Editor's note: A version of this column appeared originally in THE DAILY BEAST.
In the debate on our fiscal crisis, one crucial question is never answered or even asked: if we’re supposed to go back to Clinton-era tax rates because they were good for America, why don’t we simultaneously return to that era’s spending rates?
In other words, what is government doing so much better today than it was then to justify vastly increased expenditures, totaling more than $1 trillion a year in inflation-adjusted dollars?
The question came up during our Thanksgiving holiday, when I honored my personal tradition—which reliably annoys family and friends—of playing cherished orchestral music by the great American composer Charles Ives (1874-1954). “Uncle Charlie,” as he’s become known in our home, was a New England eccentric who wrote rich, challenging, impressionistic scores that draws on folk and popular music to sketch vivid sound images of America of a hundred years ago. “Thanksgiving and Forefathers’ Day,” his masterpiece for chorus and orchestra, always seems particularly appropriate for our November celebrations. But this year I’ve also spent much of the holiday with his weirdly evocative tone poem “The Unanswered Question,” a mysterious piece for strings behind a probing, insistent trumpet solo.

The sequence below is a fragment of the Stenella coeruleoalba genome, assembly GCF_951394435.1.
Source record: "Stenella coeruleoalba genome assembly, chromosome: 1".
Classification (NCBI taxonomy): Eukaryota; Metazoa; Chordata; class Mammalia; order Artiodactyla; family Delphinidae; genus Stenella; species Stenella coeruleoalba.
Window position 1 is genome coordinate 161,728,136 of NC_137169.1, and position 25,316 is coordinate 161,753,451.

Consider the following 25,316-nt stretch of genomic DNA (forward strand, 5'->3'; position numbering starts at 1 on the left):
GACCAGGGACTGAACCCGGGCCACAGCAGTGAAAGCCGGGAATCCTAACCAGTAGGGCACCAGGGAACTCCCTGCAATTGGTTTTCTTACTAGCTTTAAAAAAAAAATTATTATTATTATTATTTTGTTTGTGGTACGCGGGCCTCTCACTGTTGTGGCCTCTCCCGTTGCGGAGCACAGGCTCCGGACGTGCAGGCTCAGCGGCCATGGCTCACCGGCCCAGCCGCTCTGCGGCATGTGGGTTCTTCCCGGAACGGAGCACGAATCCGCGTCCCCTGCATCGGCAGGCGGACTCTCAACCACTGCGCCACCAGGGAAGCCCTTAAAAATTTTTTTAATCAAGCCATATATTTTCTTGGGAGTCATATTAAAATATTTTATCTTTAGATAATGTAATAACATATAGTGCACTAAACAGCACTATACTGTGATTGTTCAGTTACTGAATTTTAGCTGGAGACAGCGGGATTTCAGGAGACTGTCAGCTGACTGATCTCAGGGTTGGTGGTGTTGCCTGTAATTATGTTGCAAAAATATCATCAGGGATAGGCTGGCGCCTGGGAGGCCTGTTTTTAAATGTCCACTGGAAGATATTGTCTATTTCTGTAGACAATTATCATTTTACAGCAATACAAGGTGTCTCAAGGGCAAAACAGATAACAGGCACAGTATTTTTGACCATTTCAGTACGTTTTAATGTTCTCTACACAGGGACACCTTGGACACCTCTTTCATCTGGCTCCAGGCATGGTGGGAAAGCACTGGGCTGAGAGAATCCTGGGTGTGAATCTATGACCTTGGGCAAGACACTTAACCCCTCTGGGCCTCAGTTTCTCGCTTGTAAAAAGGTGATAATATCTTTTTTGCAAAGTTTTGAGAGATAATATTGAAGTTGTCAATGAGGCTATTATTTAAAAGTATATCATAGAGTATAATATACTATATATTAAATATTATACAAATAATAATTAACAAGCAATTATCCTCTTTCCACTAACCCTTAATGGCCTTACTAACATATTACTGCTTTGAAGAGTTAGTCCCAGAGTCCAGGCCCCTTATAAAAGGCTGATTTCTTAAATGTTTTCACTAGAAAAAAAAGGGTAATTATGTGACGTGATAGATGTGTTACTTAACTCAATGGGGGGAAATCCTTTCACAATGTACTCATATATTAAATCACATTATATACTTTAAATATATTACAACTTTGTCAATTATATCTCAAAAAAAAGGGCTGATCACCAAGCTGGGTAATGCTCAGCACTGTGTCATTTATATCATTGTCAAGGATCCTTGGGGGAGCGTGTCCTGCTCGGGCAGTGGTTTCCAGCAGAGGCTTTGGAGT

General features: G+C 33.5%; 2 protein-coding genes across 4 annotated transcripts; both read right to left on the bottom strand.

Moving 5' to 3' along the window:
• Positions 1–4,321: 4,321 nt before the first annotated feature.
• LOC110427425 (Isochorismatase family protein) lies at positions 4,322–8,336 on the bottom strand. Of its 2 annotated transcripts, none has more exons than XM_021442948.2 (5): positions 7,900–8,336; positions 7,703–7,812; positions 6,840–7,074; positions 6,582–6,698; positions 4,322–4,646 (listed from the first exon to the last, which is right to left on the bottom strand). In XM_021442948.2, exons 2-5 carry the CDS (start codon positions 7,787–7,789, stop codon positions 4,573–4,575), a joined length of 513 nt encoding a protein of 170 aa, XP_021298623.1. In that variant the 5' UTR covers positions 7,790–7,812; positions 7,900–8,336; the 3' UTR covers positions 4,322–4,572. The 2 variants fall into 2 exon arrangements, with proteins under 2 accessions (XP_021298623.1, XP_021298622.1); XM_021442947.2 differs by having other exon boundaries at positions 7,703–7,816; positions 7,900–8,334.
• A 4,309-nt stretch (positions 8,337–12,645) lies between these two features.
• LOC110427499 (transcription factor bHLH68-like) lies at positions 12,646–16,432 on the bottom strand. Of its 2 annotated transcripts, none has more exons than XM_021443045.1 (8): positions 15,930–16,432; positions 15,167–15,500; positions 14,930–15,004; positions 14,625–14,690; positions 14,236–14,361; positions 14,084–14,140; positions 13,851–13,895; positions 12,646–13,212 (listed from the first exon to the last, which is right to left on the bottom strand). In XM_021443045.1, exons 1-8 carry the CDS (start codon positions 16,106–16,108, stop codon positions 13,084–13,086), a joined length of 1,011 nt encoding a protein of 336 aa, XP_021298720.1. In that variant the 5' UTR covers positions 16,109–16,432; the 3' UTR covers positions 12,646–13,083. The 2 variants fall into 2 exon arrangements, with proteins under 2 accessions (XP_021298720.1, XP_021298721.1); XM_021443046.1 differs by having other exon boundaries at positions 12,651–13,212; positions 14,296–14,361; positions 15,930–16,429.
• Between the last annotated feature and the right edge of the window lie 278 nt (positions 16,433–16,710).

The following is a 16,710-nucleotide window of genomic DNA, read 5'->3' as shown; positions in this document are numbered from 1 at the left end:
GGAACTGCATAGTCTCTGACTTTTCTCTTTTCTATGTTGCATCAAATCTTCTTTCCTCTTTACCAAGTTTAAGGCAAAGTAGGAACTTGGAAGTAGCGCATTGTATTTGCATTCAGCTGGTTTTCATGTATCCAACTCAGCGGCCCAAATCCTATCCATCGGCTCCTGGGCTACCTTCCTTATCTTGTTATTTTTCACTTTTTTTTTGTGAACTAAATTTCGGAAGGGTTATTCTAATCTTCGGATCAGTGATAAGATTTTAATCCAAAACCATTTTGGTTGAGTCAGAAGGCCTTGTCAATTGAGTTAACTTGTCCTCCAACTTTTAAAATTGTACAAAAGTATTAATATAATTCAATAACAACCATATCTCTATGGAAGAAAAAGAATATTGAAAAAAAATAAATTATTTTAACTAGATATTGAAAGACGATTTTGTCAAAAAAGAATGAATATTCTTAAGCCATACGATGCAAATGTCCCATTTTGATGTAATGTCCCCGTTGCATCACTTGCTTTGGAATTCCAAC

In arguing for a return to Clinton-era tax rates for wealthy households, with a top marginal rate of 39.6 percent rather than the Bush-era 35 percent, President Obama suggests that Slick Willy cooked up precisely the right recipe for growth and prosperity. The boom times and economic dynamism that characterized the last five years of Bill Clinton’s presidency strongly support that contention. But by addressing only the taxing part of the equation and not the spending levels, Democrats leave out the most important element in the winning formula.
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